// Config of the container.
  Config *ContainerConfig protobuf:"bytes,2,opt,name=config,proto3" json:"config,omitempty"

type ContainerConfig struct {
  Linux *LinuxContainerConfig protobuf:"bytes,15,opt,name=linux,proto3" json:"linux,omitempty"

type LinuxContainerConfig struct {
  // Resources specification for the container.
  Resources *LinuxContainerResources protobuf:"bytes,1,opt,name=resources,proto3" json:"resources,omitempty"

type LinuxContainerResources struct {
  // CPU CFS (Completely Fair Scheduler) period. Default: 0 (not specified).
  CpuPeriod int64 protobuf:"varint,1,opt,name=cpu_period,json=cpuPeriod,proto3" json:"cpu_period,omitempty"
  // CPU CFS (Completely Fair Scheduler) quota. Default: 0 (not specified).
  CpuQuota int64 protobuf:"varint,2,opt,name=cpu_quota,json=cpuQuota,proto3" json:"cpu_quota,omitempty"
  // CPU shares (relative weight vs. other containers). Default: 0 (not specified).
  CpuShares int64 protobuf:"varint,3,opt,name=cpu_shares,json=cpuShares,proto3" json:"cpu_shares,omitempty"
  // Memory limit in bytes. Default: 0 (not specified).
  MemoryLimitInBytes int64 protobuf:"varint,4,opt,name=memory_limit_in_bytes,json=memoryLimitInBytes,proto3" json:"memory_limit_in_bytes,omitempty"
  // OOMScoreAdj adjusts the oom-killer score. Default: 0 (not specified).
  OomScoreAdj int64 protobuf:"varint,5,opt,name=oom_score_adj,json=oomScoreAdj,proto3" json:"oom_score_adj,omitempty"
  // CpusetCpus constrains the allowed set of logical CPUs. Default: "" (not specified).
  CpusetCpus string protobuf:"bytes,6,opt,name=cpuset_cpus,json=cpusetCpus,proto3" json:"cpuset_cpus,omitempty"
  // CpusetMems constrains the allowed set of memory nodes. Default: "" (not specified).
  CpusetMems string protobuf:"bytes,7,opt,name=cpuset_mems,json=cpusetMems,proto3" json:"cpuset_mems,omitempty"
  // List of HugepageLimits to limit the HugeTLB usage of container per page size. Default: nil (not specified).
  HugepageLimits       []*HugepageLimit protobuf:"bytes,8,rep,name=hugepage_limits,json=hugepageLimits,proto3" json:"hugepage_limits,omitempty"
  XXX_NoUnkeyedLiteral struct{}         json:"-"
  XXX_sizecache        int32            json:"-"

Why the oom_score_adj of Prometheus was set to 999

After I confirmed the oom_score_adj value of the container was assigned by the kubelet, I still wanted to know why the kubelet gives a high value of oom_score_adj to the Prometheus container.

Before we dive into the code base of the kubelet, let’s memorize the resource management of pods in Kubernetes.

As we know, the resources from the OS perspective can be categorized into two types:

  • Computing Resources: CPU, MEM
  • Storage Resources: Disk

But from the perspective of Kubernetes resource are categorized into two new types:

  • Compressible: Even if the resources used by a pod exceeds the limit, it can use more if there are resources available. Kubernetes currently only supports the CPU as a compressible resource.
  • Incompressible: If the resources used by pod (not container) exceeds the limit, the container inside of this pod which used the most resources is terminated. Even if the resources used by the pod exceeds the request amount but less than the limit, it may be terminated if some other “important” pods need the resources. Kubernetes currently only supports MEM as an incompressible resource.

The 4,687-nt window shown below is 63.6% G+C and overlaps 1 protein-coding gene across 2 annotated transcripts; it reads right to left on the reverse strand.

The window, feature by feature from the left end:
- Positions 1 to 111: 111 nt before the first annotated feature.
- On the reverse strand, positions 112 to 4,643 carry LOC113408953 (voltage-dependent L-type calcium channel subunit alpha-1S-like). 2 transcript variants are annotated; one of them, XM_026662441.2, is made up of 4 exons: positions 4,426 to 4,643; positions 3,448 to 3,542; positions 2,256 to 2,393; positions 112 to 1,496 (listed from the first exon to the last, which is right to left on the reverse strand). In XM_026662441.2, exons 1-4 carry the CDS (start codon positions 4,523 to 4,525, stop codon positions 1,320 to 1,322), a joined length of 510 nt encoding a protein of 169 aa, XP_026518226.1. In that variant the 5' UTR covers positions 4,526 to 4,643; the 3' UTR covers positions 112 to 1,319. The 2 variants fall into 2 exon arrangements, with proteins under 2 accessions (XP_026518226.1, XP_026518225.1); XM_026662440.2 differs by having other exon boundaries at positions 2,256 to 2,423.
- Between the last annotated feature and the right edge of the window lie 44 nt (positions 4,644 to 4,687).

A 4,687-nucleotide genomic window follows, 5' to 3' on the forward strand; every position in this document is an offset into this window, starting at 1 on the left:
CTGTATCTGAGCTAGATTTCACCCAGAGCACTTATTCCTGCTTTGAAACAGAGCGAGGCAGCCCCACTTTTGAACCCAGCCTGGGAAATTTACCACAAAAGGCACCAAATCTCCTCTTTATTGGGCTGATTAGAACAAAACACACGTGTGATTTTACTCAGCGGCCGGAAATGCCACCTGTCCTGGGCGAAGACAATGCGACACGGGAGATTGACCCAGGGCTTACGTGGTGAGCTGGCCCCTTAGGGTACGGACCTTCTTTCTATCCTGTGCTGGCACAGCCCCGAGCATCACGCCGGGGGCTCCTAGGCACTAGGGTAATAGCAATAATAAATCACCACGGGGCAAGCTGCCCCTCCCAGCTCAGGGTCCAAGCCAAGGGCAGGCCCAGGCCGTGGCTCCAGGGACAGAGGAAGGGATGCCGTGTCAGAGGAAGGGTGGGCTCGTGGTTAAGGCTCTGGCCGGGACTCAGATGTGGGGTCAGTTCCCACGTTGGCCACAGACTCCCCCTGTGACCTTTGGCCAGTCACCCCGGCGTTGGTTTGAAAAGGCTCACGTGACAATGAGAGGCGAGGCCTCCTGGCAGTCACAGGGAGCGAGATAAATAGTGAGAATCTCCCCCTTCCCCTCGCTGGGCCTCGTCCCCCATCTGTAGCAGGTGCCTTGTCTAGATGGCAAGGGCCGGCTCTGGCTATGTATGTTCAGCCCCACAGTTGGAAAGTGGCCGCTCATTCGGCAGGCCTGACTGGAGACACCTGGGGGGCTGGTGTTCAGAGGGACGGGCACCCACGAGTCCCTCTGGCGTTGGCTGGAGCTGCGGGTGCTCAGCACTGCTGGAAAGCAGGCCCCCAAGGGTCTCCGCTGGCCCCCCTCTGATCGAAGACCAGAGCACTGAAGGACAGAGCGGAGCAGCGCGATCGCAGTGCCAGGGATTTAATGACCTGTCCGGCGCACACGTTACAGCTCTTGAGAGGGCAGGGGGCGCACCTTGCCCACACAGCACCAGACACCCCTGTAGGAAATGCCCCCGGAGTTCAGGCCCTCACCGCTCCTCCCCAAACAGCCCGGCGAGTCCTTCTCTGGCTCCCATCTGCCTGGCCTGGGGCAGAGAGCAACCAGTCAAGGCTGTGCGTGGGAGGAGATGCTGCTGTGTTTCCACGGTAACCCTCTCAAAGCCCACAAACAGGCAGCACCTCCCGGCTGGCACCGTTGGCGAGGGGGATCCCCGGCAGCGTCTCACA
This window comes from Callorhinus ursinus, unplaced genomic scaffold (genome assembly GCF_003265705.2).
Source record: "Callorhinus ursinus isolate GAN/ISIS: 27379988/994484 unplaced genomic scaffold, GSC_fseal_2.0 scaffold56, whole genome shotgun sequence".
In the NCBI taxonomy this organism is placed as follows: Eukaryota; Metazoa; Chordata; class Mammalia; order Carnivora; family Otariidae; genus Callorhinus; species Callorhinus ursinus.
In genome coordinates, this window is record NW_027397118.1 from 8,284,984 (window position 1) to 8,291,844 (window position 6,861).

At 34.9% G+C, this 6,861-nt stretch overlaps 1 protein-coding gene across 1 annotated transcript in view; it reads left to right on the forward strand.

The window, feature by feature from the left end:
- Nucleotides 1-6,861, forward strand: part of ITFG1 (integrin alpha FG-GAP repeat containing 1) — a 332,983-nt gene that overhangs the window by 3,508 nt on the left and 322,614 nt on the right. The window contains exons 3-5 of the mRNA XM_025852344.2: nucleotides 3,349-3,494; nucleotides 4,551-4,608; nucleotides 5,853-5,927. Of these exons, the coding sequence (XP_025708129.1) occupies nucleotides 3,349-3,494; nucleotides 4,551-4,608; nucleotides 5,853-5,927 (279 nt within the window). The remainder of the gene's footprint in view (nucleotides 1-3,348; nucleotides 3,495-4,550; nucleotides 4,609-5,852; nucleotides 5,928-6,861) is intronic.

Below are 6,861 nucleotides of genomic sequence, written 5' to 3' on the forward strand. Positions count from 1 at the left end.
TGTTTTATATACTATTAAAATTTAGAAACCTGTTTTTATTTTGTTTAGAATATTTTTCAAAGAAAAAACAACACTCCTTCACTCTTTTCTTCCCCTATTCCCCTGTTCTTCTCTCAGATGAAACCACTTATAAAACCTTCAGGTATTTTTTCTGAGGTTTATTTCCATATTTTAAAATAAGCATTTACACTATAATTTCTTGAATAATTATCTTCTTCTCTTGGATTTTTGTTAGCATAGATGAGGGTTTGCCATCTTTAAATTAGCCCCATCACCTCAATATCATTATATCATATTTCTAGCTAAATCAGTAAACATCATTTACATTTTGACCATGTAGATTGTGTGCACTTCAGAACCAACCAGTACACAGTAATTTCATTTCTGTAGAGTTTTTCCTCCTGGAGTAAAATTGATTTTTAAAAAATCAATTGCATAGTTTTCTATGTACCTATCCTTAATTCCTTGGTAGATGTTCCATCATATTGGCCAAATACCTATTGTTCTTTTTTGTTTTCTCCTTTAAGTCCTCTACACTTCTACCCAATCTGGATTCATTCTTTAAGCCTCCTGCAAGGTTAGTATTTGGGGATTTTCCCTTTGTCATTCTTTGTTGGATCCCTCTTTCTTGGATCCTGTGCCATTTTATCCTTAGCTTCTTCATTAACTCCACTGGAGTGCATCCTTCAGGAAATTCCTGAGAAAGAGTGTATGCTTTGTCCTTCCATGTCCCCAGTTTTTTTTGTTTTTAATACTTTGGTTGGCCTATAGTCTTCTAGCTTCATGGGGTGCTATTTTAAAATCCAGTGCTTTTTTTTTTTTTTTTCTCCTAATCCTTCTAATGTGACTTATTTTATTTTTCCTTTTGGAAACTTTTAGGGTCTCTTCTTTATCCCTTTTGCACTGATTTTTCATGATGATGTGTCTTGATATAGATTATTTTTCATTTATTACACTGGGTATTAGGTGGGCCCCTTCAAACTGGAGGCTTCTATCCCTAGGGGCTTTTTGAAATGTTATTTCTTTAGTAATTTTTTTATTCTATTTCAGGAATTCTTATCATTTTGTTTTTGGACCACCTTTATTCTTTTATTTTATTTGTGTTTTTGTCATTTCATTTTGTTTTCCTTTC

Kubernetes categorizes quality of service (QoS) for pods into three types based on the rules above. When Kubernetes creates a pod it assigns one of these QoS classes to the pod:

  • Guaranteed: Pods are considered top-priority and are guaranteed to not be killed until they exceed their limits. If limits and requests (not equal to 0) are set for all resources across all containers and they are equal, then the pod is classified as Guaranteed.
  • Burstable: Under system memory pressure, these containers are more likely to be killed once they exceed their requests and no Best-Effort pods exist. At least one container in the pod has a memory or CPU request.
  • Best-Effort: Pods will be treated as the lowest priority. Containers in those pods are the first to get killed if the system runs out of memory. Those containers can use any amount of free memory in the node though. If requests and limits are not set for all of the resources, across all containers, then the pod is classified as Best-Effort.

You can make QoS as the priority to understand. Guaranteed is the best option where once the node encounters an insufficient situation, those pods are guaranteed to run through killing other pods. Best-Effort seems good as well because it can use any amount of free memory on the host. However, once a sufficient situation happens, it will be killed first. 

Now we know that the QoS of a pod may affect the terminate policy especially in the memory, as the CPU is a kind of compressible resource and the OS won’t kill the container process when it used too much CPU resources. However, QoS and oom_score_adj are only two parameters the user can specify.

So, is there a closing relationship between QoS and oom_score_adj? Let’s delve into the kubelet source code to find the final answer.

Here is a function called GetContainerOOMScoreAdjust in the kubelet code base. It calculates oom_score_adj value to the container based on the QoS of the pod. We can see that the Burstable calculation method is more complicated, and the other two are assigned a default value.